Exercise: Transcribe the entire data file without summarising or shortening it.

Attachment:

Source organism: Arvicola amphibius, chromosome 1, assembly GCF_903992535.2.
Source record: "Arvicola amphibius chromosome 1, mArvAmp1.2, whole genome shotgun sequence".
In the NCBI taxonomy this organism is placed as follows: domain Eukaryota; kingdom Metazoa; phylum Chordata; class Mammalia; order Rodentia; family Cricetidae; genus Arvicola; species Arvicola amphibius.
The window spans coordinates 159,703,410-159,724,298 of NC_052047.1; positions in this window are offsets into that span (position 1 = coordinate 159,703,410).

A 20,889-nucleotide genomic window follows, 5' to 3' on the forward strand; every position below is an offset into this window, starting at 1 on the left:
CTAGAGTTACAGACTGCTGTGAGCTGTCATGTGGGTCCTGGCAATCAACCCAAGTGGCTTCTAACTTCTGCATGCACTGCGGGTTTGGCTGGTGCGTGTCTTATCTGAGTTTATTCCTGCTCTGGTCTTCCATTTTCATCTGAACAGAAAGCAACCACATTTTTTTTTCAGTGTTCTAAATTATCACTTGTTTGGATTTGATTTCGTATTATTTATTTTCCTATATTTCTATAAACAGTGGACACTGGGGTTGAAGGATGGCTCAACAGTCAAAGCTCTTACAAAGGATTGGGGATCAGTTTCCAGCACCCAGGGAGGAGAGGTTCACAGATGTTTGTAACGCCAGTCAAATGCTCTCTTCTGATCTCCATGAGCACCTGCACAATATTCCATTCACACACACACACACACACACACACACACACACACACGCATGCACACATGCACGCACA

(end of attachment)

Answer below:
Source organism: Arvicola amphibius, chromosome 1, assembly GCF_903992535.2.
Source record: "Arvicola amphibius chromosome 1, mArvAmp1.2, whole genome shotgun sequence".
In the NCBI taxonomy this organism is placed as follows: domain Eukaryota; kingdom Metazoa; phylum Chordata; class Mammalia; order Rodentia; family Cricetidae; genus Arvicola; species Arvicola amphibius.
The window spans coordinates 159,703,410-159,724,298 of NC_052047.1; positions in this window are offsets into that span (position 1 = coordinate 159,703,410).

A 20,889-nucleotide genomic window follows, 5' to 3' on the forward strand; every position below is an offset into this window, starting at 1 on the left:
CTAGAGTTACAGACTGCTGTGAGCTGTCATGTGGGTCCTGGCAATCAACCCAAGTGGCTTCTAACTTCTGCATGCACTGCGGGTTTGGCTGGTGCGTGTCTTATCTGAGTTTATTCCTGCTCTGGTCTTCCATTTTCATCTGAACAGAAAGCAACCACATTTTTTTTTCAGTGTTCTAAATTATCACTTGTTTGGATTTGATTTCGTATTATTTATTTTCCTATATTTCTATAAACAGTGGACACTGGGGTTGAAGGATGGCTCAACAGTCAAAGCTCTTACAAAGGATTGGGGATCAGTTTCCAGCACCCAGGGAGGAGAGGTTCACAGATGTTTGTAACGCCAGTCAAATGCTCTCTTCTGATCTCCATGAGCACCTGCACAATATTCCATTCACACACACACACACACACACACACACACACACACACGCATGCACACATGCACGCACA